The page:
At the 53rd Annual General Assembly of the North Central Texas Council of Governments (NCTCOG), the Cities of Kennedale and Arlington were presented with the 'Regional Cooperation Award' for their recent contracts under which the City of Kennedale now not only will begin purchasing water from Arlington but also contracts with the larger jurisdiction for the operation and maintenance of its water and sewer utility systems.
This annual meeting — held Friday, June 14, at the Hurst Conference Center — brought together elected officials, government professionals, and legislators from the region and across the state, and featured several awards and recognitions. The Regional Cooperation Award honors local governments that promote coordination and cooperation to solve regional problems, do not allow jurisdictional boundaries to be barriers to solutions, and demonstrate that joint projects can provide better use of resources as well as quality service.
“This is a very competitive award with Kennedale competing with many other cities and counties,” said Mayor Brian Johnson. “Many thanks to City Manager George Campbell, Former Finance Director Brady Olsen, and the City of Arlington for making this happen.”
The development of this collaboration between the two Cities began in 2017; and in March of 2019, the Cities entered into two separate contracts — one for the purchase of water and the other which provides for the City of Arlington to operate and maintain the Kennedale water and sewer utility systems.
While purchasing water from a neighboring jurisdiction is rather common, an agreement for the larger city to assume the operation and maintenance of the system of a smaller jurisdiction is not. The two contracts were negotiated to achieve maximum efficiency and benefit for both Cities while carefully maintaining the ownership control of the utility systems by the original jurisdictions.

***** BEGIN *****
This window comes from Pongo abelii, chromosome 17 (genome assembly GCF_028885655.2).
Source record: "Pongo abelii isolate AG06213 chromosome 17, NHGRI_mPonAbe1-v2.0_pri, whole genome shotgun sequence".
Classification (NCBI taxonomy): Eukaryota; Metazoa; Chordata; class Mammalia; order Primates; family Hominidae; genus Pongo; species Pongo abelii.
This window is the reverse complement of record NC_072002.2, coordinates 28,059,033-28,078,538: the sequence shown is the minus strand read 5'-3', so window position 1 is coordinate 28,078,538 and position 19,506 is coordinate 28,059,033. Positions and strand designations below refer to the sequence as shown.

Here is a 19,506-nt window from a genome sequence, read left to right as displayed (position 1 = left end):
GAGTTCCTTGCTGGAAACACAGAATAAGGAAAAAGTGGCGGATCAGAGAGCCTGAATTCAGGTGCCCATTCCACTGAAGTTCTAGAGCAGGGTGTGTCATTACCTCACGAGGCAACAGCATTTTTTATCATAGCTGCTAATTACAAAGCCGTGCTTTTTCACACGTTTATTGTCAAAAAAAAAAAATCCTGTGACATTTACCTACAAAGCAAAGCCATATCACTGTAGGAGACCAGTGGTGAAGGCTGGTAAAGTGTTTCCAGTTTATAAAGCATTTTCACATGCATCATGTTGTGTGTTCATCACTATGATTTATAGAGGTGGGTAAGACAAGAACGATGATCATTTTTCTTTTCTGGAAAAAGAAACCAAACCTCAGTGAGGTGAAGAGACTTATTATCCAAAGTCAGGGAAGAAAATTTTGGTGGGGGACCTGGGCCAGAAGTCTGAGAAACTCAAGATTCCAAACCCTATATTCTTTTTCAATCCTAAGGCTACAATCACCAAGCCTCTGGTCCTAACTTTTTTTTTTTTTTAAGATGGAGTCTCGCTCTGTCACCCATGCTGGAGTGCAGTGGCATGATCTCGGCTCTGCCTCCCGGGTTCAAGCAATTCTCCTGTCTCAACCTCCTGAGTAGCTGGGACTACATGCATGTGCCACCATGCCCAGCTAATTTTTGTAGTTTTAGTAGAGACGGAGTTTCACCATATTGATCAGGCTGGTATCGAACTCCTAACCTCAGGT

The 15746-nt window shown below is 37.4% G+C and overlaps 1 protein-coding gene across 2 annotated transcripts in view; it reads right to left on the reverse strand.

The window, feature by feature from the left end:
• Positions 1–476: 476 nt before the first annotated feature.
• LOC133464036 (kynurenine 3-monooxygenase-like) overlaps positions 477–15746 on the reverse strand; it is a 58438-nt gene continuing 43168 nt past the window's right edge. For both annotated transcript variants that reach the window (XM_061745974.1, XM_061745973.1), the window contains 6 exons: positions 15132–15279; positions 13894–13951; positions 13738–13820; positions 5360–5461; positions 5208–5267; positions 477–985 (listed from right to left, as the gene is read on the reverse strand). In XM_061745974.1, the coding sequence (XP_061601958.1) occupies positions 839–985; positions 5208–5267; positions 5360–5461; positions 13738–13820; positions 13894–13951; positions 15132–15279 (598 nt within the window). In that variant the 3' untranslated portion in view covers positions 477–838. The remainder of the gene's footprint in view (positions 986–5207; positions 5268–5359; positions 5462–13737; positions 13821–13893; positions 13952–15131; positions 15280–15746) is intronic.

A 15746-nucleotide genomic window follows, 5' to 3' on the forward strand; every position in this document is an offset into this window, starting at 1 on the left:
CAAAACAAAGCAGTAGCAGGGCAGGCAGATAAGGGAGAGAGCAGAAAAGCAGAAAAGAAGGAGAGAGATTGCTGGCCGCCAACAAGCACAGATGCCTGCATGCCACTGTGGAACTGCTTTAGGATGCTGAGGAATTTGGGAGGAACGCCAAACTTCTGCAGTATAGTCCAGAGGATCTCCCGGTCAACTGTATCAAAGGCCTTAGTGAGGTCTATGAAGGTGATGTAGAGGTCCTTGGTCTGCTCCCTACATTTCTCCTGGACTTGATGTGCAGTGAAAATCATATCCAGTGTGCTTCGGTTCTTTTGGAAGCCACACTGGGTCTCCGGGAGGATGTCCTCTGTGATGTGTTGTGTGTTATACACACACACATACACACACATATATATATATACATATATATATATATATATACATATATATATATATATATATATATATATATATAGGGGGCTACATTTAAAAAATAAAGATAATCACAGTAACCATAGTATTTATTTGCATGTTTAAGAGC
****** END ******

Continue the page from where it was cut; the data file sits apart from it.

Kennedale benefits from the acquisition of water at a cost lower than that of its current supply. The City of Arlington benefits by acquiring a large number of new customers, which will help them maintain lower rates as they amortize the cost of their two water treatment plants. There are also long-term environmental benefits of Kennedale eventually being able to phase out the use of its wells, slowing the depletion of groundwater.
Finally, the operation and maintenance agreement allows Kennedale to benefit from the greater knowledge and economies of scale that allow Arlington to operate the Kennedale water distribution and sewer collection systems at a lower cost than the smaller jurisdiction could on its own. These lower costs will have a positive impact on Kennedale’s annual budget.
“These two contracts and the cooperative spirit of both cities will go a long way in keeping water and sewer rates as low as possible for both; will make the most efficient use of fiscal, capital, and human resources and recognize that such can be accomplished irrespective of City boundary lines,” said City Manager George Campbell. “We also hope that Kennedale residents will see efficiencies and service level improvements.”
While the details of the two contracts were complex, the willingness of both cities – including the affected staff members and elected officials – clearly demonstrates the spirit of regionalism epitomized by the NCTCOG. Both contracts were approved by both City Councils and became effective on March 29, 2019.